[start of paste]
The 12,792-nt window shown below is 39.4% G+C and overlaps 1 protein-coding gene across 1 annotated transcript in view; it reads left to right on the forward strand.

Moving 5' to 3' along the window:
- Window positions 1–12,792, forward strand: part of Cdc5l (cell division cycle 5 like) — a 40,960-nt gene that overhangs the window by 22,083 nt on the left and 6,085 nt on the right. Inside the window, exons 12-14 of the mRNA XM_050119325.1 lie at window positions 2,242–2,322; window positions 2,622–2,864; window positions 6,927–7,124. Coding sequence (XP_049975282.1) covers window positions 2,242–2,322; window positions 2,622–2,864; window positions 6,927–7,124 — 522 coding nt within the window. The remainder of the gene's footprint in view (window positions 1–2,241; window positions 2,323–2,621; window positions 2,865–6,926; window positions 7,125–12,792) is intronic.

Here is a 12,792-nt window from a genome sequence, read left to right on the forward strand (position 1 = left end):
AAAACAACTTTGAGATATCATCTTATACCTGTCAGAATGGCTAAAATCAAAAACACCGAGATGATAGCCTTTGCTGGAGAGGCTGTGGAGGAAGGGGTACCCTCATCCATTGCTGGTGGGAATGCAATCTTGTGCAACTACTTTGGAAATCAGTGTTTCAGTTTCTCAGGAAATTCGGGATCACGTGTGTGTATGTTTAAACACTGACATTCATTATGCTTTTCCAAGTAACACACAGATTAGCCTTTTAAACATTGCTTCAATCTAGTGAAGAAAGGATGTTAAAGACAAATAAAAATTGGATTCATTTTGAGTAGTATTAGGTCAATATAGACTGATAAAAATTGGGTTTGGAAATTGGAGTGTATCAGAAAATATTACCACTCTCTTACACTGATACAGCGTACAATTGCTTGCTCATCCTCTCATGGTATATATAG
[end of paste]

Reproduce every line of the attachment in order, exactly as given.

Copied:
The 12,792-nt window shown below is 39.4% G+C and overlaps 1 protein-coding gene across 1 annotated transcript in view; it reads left to right on the forward strand.

Moving 5' to 3' along the window:
- Window positions 1–12,792, forward strand: part of Cdc5l (cell division cycle 5 like) — a 40,960-nt gene that overhangs the window by 22,083 nt on the left and 6,085 nt on the right. Inside the window, exons 12-14 of the mRNA XM_050119325.1 lie at window positions 2,242–2,322; window positions 2,622–2,864; window positions 6,927–7,124. Coding sequence (XP_049975282.1) covers window positions 2,242–2,322; window positions 2,622–2,864; window positions 6,927–7,124 — 522 coding nt within the window. The remainder of the gene's footprint in view (window positions 1–2,241; window positions 2,323–2,621; window positions 2,865–6,926; window positions 7,125–12,792) is intronic.

Here is a 12,792-nt window from a genome sequence, read left to right on the forward strand (position 1 = left end):
AAAACAACTTTGAGATATCATCTTATACCTGTCAGAATGGCTAAAATCAAAAACACCGAGATGATAGCCTTTGCTGGAGAGGCTGTGGAGGAAGGGGTACCCTCATCCATTGCTGGTGGGAATGCAATCTTGTGCAACTACTTTGGAAATCAGTGTTTCAGTTTCTCAGGAAATTCGGGATCACGTGTGTGTATGTTTAAACACTGACATTCATTATGCTTTTCCAAGTAACACACAGATTAGCCTTTTAAACATTGCTTCAATCTAGTGAAGAAAGGATGTTAAAGACAAATAAAAATTGGATTCATTTTGAGTAGTATTAGGTCAATATAGACTGATAAAAATTGGGTTTGGAAATTGGAGTGTATCAGAAAATATTACCACTCTCTTACACTGATACAGCGTACAATTGCTTGCTCATCCTCTCATGGTATATATAG